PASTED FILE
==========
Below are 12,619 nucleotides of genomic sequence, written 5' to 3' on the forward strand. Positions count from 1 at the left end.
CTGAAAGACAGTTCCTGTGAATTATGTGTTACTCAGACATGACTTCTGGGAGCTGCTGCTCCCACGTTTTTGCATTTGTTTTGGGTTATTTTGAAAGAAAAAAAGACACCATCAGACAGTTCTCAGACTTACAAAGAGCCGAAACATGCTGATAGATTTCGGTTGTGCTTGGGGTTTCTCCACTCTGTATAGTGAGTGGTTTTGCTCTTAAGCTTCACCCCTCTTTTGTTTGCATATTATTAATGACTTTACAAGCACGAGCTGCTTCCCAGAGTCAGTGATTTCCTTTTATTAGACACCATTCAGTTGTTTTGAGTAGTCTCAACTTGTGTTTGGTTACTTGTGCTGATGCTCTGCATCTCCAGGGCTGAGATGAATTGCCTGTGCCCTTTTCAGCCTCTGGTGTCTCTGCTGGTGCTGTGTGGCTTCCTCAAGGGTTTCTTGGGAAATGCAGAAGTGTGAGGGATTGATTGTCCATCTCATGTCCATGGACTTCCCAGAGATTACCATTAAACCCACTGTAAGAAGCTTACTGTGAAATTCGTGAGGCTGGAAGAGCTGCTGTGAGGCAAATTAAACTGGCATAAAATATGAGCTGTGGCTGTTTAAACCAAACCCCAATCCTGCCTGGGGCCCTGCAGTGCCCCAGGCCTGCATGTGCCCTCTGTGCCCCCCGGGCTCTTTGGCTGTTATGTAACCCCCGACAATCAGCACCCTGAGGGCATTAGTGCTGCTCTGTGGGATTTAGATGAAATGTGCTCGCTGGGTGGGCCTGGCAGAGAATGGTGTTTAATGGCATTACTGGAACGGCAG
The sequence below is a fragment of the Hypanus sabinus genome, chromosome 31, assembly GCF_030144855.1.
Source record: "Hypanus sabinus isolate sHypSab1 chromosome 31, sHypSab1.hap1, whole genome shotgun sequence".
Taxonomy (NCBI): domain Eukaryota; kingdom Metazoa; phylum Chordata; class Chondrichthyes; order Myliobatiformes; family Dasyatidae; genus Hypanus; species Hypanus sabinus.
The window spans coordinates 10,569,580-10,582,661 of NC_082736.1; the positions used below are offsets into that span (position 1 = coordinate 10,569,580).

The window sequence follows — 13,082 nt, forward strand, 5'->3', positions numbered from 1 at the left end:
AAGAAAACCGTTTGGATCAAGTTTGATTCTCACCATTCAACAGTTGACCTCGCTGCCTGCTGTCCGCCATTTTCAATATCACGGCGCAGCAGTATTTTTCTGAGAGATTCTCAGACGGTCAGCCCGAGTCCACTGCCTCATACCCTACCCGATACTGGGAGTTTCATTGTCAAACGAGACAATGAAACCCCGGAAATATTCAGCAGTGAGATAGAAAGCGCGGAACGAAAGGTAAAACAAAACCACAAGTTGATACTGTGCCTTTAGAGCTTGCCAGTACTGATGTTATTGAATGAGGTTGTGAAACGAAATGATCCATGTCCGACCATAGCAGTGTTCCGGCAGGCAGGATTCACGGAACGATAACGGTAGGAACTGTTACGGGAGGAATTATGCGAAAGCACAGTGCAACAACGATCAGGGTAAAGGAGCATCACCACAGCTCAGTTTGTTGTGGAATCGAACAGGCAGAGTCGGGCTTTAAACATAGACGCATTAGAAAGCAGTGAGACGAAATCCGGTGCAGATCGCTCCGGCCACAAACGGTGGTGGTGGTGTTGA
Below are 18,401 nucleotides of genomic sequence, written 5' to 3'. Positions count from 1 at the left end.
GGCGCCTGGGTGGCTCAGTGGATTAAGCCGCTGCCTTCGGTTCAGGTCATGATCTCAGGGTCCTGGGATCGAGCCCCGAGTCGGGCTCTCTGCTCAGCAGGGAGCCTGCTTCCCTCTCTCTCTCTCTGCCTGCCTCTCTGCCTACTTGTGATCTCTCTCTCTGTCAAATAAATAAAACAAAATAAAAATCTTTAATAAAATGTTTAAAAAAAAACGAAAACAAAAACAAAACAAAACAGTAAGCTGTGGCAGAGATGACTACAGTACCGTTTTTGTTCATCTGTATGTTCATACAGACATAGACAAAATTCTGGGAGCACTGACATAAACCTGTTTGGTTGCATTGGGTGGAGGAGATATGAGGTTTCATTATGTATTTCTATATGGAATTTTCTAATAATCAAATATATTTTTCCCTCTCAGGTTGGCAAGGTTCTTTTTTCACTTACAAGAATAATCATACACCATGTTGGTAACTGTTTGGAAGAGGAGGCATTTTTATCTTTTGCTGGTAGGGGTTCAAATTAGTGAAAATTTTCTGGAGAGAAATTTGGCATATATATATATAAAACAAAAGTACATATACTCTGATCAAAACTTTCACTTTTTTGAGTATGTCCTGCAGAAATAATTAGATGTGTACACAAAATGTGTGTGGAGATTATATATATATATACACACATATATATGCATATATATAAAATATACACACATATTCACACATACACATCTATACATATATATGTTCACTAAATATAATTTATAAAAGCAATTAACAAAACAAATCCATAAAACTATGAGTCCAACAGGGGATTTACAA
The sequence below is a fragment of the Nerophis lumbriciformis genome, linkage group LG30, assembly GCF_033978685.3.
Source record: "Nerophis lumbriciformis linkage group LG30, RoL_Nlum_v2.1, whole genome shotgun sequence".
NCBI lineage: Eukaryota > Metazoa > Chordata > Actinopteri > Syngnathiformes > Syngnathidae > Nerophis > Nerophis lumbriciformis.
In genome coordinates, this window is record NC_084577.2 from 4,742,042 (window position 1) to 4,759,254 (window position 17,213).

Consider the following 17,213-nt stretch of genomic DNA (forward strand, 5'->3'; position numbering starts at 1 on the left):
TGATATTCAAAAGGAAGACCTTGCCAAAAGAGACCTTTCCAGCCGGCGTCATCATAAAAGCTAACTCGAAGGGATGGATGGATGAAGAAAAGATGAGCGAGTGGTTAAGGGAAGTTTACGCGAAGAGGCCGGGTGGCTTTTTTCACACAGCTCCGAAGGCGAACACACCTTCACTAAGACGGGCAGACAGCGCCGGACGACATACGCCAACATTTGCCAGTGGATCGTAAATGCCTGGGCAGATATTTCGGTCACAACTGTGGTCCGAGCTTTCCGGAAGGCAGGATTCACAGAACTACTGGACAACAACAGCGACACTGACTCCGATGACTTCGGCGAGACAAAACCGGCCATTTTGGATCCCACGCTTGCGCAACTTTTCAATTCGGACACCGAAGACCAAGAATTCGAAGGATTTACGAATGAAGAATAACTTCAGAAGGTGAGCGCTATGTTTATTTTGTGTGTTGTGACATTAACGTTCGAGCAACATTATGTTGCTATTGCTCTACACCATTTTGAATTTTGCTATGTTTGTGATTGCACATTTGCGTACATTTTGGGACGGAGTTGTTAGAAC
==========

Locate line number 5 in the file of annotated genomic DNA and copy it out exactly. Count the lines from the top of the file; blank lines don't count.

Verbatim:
Taxonomy (NCBI): domain Eukaryota; kingdom Metazoa; phylum Chordata; class Chondrichthyes; order Myliobatiformes; family Dasyatidae; genus Hypanus; species Hypanus sabinus.